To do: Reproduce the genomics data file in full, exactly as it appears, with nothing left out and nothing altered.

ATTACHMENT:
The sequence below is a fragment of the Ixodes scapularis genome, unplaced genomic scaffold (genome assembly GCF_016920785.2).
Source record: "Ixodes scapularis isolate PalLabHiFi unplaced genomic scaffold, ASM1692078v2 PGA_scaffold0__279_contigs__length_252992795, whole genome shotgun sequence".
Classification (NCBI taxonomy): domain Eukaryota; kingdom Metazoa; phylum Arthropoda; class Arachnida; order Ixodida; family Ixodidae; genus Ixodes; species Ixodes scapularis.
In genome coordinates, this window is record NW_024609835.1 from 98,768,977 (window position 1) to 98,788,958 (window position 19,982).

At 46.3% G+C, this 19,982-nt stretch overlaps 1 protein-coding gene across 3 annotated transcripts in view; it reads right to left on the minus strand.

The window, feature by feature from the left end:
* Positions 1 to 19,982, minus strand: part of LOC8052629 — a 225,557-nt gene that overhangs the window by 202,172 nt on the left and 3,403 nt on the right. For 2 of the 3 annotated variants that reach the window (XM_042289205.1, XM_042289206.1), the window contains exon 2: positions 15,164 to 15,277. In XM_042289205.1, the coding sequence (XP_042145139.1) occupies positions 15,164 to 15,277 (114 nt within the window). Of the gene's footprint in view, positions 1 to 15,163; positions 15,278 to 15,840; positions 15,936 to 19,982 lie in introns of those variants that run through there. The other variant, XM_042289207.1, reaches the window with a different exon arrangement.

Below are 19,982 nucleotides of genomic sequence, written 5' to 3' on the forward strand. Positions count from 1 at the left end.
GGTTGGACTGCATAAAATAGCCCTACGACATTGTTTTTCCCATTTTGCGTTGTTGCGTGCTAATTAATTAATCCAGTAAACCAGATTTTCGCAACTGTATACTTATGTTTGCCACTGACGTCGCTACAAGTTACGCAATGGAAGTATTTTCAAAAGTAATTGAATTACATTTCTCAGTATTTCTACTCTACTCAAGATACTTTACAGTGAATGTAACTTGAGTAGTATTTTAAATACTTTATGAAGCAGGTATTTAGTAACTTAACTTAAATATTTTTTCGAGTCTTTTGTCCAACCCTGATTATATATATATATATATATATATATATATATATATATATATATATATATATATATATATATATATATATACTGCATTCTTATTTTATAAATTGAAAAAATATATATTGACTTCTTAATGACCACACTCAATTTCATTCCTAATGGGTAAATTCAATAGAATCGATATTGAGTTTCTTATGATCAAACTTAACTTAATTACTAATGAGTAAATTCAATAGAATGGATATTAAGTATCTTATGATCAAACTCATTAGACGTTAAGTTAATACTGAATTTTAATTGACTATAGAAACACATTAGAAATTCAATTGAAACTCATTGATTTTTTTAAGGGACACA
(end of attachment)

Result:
The sequence below is a fragment of the Ixodes scapularis genome, unplaced genomic scaffold (genome assembly GCF_016920785.2).
Source record: "Ixodes scapularis isolate PalLabHiFi unplaced genomic scaffold, ASM1692078v2 PGA_scaffold0__279_contigs__length_252992795, whole genome shotgun sequence".
Classification (NCBI taxonomy): domain Eukaryota; kingdom Metazoa; phylum Arthropoda; class Arachnida; order Ixodida; family Ixodidae; genus Ixodes; species Ixodes scapularis.
In genome coordinates, this window is record NW_024609835.1 from 98,768,977 (window position 1) to 98,788,958 (window position 19,982).

At 46.3% G+C, this 19,982-nt stretch overlaps 1 protein-coding gene across 3 annotated transcripts in view; it reads right to left on the minus strand.

The window, feature by feature from the left end:
* Positions 1 to 19,982, minus strand: part of LOC8052629 — a 225,557-nt gene that overhangs the window by 202,172 nt on the left and 3,403 nt on the right. For 2 of the 3 annotated variants that reach the window (XM_042289205.1, XM_042289206.1), the window contains exon 2: positions 15,164 to 15,277. In XM_042289205.1, the coding sequence (XP_042145139.1) occupies positions 15,164 to 15,277 (114 nt within the window). Of the gene's footprint in view, positions 1 to 15,163; positions 15,278 to 15,840; positions 15,936 to 19,982 lie in introns of those variants that run through there. The other variant, XM_042289207.1, reaches the window with a different exon arrangement.

Below are 19,982 nucleotides of genomic sequence, written 5' to 3' on the forward strand. Positions count from 1 at the left end.
GGTTGGACTGCATAAAATAGCCCTACGACATTGTTTTTCCCATTTTGCGTTGTTGCGTGCTAATTAATTAATCCAGTAAACCAGATTTTCGCAACTGTATACTTATGTTTGCCACTGACGTCGCTACAAGTTACGCAATGGAAGTATTTTCAAAAGTAATTGAATTACATTTCTCAGTATTTCTACTCTACTCAAGATACTTTACAGTGAATGTAACTTGAGTAGTATTTTAAATACTTTATGAAGCAGGTATTTAGTAACTTAACTTAAATATTTTTTCGAGTCTTTTGTCCAACCCTGATTATATATATATATATATATATATATATATATATATATATATATATATATATATATATATATATATATATACTGCATTCTTATTTTATAAATTGAAAAAATATATATTGACTTCTTAATGACCACACTCAATTTCATTCCTAATGGGTAAATTCAATAGAATCGATATTGAGTTTCTTATGATCAAACTTAACTTAATTACTAATGAGTAAATTCAATAGAATGGATATTAAGTATCTTATGATCAAACTCATTAGACGTTAAGTTAATACTGAATTTTAATTGACTATAGAAACACATTAGAAATTCAATTGAAACTCATTGATTTTTTTAAGGGACACA